Klasmann-Deilmann, Küsten Kanal West
(Gauge 900mm) Running west to east along the north bank of the canal, this works was the second narrow gauge railway site along the stretch from Bockhorst to Sedelsberg. The railway had closed a number of years ago and now all is left is the hardstanding where the lorries used to turn in for loading. All the rest of the site has been landscaped and no trace of the railway now exists.

The photo shows the landscaped site which will now quickly return to nature.

Torfwerk Weener, Küsten Kanal
(Gauge 600mm) This site was the first site on the north of the canal between Bockhorst to Sedelsberg. The area has still not been completely cleared, with a number of buildings still present in the original yard of the railway. All track had been taken up several years ago.

Grientdtsveen, Küsten Kanal
(Gauge 900mm) Apart from the Klasmann Sedelsberg tipping point, this peatworks is now the only other peatworks in operation on the canal between Bockhorst to Sedelsberg. It was confirmed in use when passing, with loading operations into articulated lorries taking place.

Sandbahn, Surwold
(Gauge 750mm) Although this site was visited on a Sunday, the roadside railway was confirmed as still operational with the heavy profile rail well used and the train visible in the tipping shed.

Torfwerk Hülskamp, Hülsberg
(Gauge 600mm)The railway and the small Diemas had not been used here for many years and now the site has been cleared and turned over to a milled peat operation. All evidence of the railway operations has been removed.

The photo shows the hardstanding where the tippler and elevator used to be.

GERMANY:  May 2016
Exxon Mobil and Jan Kwade, Rühlermoor
(Gauge 900mm) The restricted area of Ruhlermoor to the north and south of the road from Rühlertwist to Rühlerfeld still continues to be operated by Klasmann-Deilmann and the oil and gas companies. There are over 100 oil well heads with each one pumped by a nodding donkey. Every one of these has a siding off the main line to allow rail mounted vehicles access right up to the well head.

The photo above shows 2 of the Jan Kwade operated Diema locos. THe third was in use out on the moor.

there is a network of lightly laid roads across the moors which are not usually accesible by the public (apart from a cycleway route). No heavy road vehicles are allowed on the roads because of the unstable nature of the surface, so everything is moved by rail. Every day from early morning, at least 6 locos can be in use by Exxon Mobil and Jan Kwade around the site.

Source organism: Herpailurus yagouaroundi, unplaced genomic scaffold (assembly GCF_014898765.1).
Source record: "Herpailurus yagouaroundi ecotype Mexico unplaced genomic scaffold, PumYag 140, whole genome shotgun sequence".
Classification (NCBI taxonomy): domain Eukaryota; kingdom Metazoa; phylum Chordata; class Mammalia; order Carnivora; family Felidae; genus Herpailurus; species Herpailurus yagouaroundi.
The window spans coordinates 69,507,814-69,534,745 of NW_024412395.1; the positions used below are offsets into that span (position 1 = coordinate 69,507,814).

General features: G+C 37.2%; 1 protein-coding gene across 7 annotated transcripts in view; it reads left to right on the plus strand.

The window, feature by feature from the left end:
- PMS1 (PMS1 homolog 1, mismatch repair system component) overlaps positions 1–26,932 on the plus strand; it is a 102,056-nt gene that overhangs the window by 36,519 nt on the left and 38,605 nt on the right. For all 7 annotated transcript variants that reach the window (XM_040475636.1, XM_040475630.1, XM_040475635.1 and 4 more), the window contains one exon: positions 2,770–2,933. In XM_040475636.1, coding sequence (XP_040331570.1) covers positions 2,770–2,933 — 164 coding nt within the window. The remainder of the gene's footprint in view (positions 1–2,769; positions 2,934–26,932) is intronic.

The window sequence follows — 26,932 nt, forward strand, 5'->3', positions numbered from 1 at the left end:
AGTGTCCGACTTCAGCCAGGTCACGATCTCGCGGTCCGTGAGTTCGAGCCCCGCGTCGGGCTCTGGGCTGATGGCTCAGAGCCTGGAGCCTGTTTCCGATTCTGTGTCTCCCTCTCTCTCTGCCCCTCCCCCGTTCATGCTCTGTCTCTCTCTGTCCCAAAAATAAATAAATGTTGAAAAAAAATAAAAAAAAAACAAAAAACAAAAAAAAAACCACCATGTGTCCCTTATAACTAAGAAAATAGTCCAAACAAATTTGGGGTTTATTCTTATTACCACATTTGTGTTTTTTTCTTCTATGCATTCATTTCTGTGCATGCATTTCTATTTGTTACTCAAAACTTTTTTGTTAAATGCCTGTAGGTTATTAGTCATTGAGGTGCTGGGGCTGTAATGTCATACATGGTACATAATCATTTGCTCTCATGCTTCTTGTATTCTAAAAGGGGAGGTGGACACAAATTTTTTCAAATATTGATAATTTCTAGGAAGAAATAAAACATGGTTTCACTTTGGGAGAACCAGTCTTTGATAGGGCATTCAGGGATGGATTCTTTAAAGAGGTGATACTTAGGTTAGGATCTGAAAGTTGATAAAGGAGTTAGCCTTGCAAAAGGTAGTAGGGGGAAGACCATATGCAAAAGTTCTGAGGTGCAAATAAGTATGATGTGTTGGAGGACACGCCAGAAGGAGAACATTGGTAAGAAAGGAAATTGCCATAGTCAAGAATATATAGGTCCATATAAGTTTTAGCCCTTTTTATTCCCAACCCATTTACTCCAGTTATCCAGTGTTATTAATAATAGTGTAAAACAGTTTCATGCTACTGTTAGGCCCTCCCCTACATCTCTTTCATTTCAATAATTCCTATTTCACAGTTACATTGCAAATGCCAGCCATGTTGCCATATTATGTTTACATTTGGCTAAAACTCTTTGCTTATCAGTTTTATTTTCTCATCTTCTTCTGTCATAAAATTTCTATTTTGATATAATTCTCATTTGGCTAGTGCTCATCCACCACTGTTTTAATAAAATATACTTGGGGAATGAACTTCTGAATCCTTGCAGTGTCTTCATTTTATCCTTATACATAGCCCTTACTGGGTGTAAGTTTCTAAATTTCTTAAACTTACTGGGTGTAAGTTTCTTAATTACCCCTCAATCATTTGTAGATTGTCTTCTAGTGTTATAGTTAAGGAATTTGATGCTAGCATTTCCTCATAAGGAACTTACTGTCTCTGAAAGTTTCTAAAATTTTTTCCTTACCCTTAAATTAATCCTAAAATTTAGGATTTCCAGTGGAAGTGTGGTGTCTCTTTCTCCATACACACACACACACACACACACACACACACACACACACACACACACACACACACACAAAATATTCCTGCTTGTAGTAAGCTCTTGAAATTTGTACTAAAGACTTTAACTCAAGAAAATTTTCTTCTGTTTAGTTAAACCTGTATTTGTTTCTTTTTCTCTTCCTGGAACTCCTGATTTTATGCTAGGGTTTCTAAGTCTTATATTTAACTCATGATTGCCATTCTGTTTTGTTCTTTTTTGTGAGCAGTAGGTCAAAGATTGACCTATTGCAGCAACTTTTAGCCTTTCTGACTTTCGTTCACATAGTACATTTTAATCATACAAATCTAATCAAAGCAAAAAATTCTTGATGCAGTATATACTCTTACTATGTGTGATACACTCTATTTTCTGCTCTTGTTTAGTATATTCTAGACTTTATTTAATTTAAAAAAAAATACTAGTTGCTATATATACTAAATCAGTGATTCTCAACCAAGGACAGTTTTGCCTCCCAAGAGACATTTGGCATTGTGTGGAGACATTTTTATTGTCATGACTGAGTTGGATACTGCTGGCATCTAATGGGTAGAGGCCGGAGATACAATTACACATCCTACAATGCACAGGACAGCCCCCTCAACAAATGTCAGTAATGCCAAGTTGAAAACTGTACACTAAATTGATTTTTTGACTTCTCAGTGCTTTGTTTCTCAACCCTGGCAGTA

No.30, a Schöma CHL-60G is the largest type of loco on the site, seen here with 2 of the hot water tank wagons.

Many of the small peat fields in between the lines of oil wells are harvested by Klasmann-Deilmann, and during the visit both the Gross Hesepe and the Schöninghdorf peat trains were operating inside this area.

Loco 31 is a newer sister loco to No.30, seen here transporting some support vehicles back to the Exxon Mobil yard after a day's work.

No.25 is a CHL-30G seen in charge of a track laying train for the moors. With the length of running line, the amount of pointwork, and the heavy use the network gets on a daily basis, track maintenance is a full time activity.

When visited over a couple of days, all work appeared to cease each day by 15:00, and so a lot of the locos return to the compounds around this time, easily observed via a number of road crossings in the area. On Fridays, the closing time seemed to be around lunchtime.

Schöma No.32 in the above photo, was the newest loco seen on the site and as with most of the new Schöma locos is able to remotely controlled by the driver. It is seen transporting spare oil pipes which are transported between pairs of bogies. The pipes are loaded and unloaded in the Exxon Mobil compound then taken to the required oil well.

No.27 is another CHL-30G loco, captured at a well head with a drilling rig and support vehicles, all rail mounted.

GERMANY:  May 2016
Klasmann-Deilmann, Sedelsberg
(Gauge 600mm) The site was working normally with both the new and old tipping sheds still continuing in operation, so both entrances to the works were in use, but most traffic goes via the new tipplers to the back of the site. There was only one operational loco in the loco shed (Schöma running number 6947). The 2 road workshops were busy but apart from a single wagon, there was no railway equipment under repair at the time of the visit. There is a small servicing area a couple of kilometres out on the moors where 5 locos were parked.

In the original tipping shed, a Schöma rests between shunting wagons onto the tipplers.

At the far end of the railway, the unloading point at the Küsten Kanal was working normally. There is also now a siding here used for loading peat into wagons which has been delivered by lorry from elsewhere. This is then taken back to Sedelsberg for tipping and processing.

The photo shows an undentified Schoma loco leaving for the moors a short distance from the works.

Torfwerk Koch, Ramsloh
(Gauge 600mm)Even if the south west line to the moors is only in use now for tourist traffic, the unloading facility a few hundred metres down the road appears to be as busy as ever with at least 2 trains in use.
Schömas numbered 31 and 22 wait under the trees with full trains for unloading.